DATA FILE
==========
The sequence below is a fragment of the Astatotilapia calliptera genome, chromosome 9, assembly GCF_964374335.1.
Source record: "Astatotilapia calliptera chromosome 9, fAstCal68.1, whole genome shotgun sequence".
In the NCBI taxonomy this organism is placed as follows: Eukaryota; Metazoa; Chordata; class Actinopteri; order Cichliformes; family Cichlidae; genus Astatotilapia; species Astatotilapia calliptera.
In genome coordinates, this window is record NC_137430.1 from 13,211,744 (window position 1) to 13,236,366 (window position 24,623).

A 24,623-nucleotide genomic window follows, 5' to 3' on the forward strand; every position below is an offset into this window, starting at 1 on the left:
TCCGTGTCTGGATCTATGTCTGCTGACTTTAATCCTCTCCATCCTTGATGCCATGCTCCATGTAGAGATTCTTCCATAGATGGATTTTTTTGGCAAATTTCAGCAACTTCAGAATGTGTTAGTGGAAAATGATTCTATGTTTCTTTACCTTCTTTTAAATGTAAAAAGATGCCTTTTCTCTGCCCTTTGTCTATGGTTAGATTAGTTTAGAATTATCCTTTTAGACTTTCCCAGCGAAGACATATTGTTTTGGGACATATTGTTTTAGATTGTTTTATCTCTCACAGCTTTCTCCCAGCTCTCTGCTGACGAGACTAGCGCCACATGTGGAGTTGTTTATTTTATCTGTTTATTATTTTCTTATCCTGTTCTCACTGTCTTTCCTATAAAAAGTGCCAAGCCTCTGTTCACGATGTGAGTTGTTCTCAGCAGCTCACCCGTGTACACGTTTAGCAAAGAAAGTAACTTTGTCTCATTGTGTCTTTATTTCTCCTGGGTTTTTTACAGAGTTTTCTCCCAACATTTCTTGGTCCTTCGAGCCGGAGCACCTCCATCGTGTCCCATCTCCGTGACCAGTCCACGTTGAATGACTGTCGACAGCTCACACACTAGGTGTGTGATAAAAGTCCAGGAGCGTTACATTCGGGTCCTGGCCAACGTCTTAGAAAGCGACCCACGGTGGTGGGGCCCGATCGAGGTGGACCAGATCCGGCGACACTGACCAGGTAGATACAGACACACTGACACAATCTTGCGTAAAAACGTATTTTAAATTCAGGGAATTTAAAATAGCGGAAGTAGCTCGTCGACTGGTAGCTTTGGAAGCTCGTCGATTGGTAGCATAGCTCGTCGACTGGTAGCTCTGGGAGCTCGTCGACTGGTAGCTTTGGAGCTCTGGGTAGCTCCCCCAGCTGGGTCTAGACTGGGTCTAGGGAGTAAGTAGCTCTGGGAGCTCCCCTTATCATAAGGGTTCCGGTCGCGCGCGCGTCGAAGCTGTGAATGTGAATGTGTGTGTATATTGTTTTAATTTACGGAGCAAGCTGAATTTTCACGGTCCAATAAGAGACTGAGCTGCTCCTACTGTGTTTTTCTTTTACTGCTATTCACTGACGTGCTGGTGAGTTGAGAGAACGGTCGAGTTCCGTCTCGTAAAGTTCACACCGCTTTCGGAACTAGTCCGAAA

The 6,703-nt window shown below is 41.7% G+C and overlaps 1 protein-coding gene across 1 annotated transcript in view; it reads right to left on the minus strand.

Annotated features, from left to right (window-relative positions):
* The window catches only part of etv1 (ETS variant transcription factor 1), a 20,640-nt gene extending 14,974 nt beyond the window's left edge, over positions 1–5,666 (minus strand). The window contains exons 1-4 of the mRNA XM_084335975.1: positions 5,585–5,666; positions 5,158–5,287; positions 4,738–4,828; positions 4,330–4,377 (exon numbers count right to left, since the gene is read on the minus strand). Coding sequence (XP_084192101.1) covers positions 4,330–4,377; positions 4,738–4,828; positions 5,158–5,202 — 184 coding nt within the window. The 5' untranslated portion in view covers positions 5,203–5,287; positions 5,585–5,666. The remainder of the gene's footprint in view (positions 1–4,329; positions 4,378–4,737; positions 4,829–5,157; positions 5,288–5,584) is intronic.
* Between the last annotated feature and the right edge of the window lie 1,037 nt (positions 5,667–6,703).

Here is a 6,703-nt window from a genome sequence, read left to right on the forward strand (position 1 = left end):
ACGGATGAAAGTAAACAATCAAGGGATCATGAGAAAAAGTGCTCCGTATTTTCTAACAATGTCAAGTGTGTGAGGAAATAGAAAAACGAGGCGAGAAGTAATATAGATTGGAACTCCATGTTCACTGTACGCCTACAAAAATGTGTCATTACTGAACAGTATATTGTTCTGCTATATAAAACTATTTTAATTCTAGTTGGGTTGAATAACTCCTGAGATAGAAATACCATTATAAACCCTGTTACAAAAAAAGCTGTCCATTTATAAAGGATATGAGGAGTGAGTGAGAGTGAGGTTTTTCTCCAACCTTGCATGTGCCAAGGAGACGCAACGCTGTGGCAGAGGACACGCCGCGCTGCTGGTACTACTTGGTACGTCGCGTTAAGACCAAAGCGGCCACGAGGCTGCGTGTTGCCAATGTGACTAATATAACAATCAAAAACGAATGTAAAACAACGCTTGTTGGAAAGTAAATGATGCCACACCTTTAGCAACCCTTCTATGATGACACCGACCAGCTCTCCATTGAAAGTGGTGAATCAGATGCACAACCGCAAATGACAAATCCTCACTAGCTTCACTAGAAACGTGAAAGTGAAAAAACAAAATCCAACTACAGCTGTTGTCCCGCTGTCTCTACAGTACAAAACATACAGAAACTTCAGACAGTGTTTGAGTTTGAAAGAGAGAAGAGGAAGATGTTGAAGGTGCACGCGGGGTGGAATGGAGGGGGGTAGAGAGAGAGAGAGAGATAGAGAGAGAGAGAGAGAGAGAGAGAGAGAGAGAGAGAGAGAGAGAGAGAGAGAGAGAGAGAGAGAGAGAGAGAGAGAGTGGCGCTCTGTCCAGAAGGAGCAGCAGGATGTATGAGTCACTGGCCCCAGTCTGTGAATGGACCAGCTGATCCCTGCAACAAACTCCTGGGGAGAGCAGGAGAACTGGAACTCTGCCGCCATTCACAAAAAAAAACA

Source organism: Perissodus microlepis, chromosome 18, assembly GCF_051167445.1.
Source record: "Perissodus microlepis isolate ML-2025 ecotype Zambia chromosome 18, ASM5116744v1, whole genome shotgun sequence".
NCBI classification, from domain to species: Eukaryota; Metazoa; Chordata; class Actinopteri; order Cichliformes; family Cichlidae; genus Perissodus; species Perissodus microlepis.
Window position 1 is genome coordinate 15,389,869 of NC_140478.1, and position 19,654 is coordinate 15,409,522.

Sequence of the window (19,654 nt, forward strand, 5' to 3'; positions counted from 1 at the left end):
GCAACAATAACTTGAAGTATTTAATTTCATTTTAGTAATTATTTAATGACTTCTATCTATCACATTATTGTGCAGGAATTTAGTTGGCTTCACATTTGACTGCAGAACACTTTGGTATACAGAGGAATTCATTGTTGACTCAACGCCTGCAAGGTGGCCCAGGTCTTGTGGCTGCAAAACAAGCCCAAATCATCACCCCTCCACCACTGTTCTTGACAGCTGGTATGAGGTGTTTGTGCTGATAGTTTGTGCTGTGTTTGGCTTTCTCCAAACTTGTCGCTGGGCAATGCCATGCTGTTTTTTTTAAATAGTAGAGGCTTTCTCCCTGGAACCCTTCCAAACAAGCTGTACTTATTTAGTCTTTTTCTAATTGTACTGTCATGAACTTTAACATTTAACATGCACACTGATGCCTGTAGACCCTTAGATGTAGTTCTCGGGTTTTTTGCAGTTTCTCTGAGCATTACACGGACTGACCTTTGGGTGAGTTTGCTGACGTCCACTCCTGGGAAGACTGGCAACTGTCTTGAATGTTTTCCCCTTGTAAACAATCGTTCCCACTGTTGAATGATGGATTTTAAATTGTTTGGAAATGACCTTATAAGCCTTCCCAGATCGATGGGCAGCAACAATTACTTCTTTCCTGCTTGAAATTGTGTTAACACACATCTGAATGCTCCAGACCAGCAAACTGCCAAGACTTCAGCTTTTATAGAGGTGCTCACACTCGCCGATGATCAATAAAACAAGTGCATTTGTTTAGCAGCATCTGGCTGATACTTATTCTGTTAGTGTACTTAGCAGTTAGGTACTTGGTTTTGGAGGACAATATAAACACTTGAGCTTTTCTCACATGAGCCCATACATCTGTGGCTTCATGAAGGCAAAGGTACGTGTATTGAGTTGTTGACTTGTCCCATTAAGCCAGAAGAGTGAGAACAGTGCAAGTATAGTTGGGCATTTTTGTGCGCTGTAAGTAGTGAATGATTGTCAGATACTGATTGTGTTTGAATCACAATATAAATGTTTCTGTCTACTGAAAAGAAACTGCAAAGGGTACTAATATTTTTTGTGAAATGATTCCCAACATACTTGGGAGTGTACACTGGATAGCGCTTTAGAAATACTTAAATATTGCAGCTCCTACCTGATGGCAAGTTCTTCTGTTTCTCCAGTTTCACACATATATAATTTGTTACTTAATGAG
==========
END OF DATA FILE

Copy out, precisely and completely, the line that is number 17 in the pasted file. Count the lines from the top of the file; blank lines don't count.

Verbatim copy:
Sequence of the window (19,654 nt, forward strand, 5' to 3'; positions counted from 1 at the left end):